Lesson 5: Thinking About Theme
Only You Can Save Mankind | 600L
- Learning Goal
- Use the plot resolution to explain a theme in a science fiction novel.
- Approximately 2 Days (40-45 minutes for each class)
- Necessary Materials
- Provided: Plot Conflict Worksheet and Thinking about Theme Worksheet (Student Packet, pp. 21-22)
Not Provided: Only You Can Save Mankind by Terry Pratchett
Activation & Motivation
Ask students to share the title of their favorite movie or book and discuss its message. Ask: "What was the main conflict in this book or movie and how was it resolved? What lessons did you learn based on the conflict resolution? Did the message of the movie or book impact your life, beliefs, or thoughts in any way?"
will explain that science fiction stories always convey a theme, or a message the author wants to tell the reader. There can be multiple themes in one book, with one main theme or message usually stronger and more prominent than the others.
I will explain that one way to figure out the theme of a book is to look at how plot conflicts were resolved. I will review the plot conflicts we recently learned about in Lesson 4. I will evaluate the conflict of Johnny vs. Himself. I recall that Johnny initially had a problem deciding whether to help the ScreeWees or whether to play and shoot them as expected. The conflict was resolved when Johnny decided to help the ScreeWees and do the right thing.
I will think about what kind of message the author might want me, the reader, to understand about this plot conflict. I will ask think aloud: "What can I learn about life from the way this conflict was resolved? What do I think the author is trying to tell the reader?" From what I have learned from this Character vs. Self plot conflict, I can say that a message the author wants readers to understand is, “Do the right thing, even when it’s different from everyone else’s actions or expectations.” The author wants readers to do what’s right, rather than what’s expected. I will write this on chart paper as one theme of Only You Can Save Mankind.
Ask: "How can I explain a theme in a science fiction novel?" Students should answer that one way to understand a theme is by recalling the details of how a plot conflict is resolved and thinking about the message the author is trying to convey about the resolution.
will recall think about another theme in the book. We will recall how the plot conflict between the ScreeWees and Society was resolved. We can recall that the ScreeWees’ role was to get shot by the players. In spite of this challenge, the ScreeWees had to find the Chosen One to save them. They put their trust in Johnny Maxwell, even if some of the ScreeWees wanted to continue fighting against him. By putting their trust in Johnny, a human, they were saved and taken across the border.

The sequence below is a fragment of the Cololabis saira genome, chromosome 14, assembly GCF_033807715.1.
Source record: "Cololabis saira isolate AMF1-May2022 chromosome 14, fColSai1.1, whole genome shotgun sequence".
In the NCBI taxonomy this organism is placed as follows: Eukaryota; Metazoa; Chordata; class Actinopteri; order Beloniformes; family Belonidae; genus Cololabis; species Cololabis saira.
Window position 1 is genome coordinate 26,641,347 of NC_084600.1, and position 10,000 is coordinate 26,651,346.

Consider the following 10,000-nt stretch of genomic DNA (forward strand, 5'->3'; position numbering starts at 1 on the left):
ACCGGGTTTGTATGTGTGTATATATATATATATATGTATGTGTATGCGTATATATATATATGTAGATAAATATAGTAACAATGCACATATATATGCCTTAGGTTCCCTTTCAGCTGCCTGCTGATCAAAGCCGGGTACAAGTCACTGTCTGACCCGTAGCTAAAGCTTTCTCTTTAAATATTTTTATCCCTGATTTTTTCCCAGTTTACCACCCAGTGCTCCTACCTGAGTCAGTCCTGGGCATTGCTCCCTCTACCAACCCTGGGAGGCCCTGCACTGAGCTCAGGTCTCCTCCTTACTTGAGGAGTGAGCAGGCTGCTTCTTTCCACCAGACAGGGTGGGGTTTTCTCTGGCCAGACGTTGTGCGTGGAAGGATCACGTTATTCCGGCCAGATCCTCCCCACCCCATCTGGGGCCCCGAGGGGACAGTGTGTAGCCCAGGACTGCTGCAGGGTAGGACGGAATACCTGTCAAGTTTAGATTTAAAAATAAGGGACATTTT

Using the information we know about how this plot conflict was resolved, we will think about the kind of message the author might want readers to learn from this plot conflict. Note: Possible themes for this resolution might include: “Have trust,” “Don’t be afraid to ask for help,” “Don’t back down,” or “You may find help in unlikely places.” We will write the themes about this plot resolution on chart paper.
will work with a partner or team to examine a major theme in the book based on how the plot conflict between the Captain and the Gunnery Officer was resolved. You will recall information about this plot conflict using the Plot Conflict Worksheet you completed during Lesson 4. (See Student Packet, page 21.) You will fill out the Thinking about Theme Worksheet in your Student Packet and identify the main theme of the book based on this plot conflict.(See page 22 in the Student Packet.)
will come back together to discuss the main theme of Only You Can Save Mankind. (e. g. Fighting and violence doesn’t solve all problems.) We will keep a list of the major themes we have identified. We will engage in a discussion of the following questions: Why would an author want to include a theme in a book? How can you apply one theme from this book to your life?
Texts & Materials
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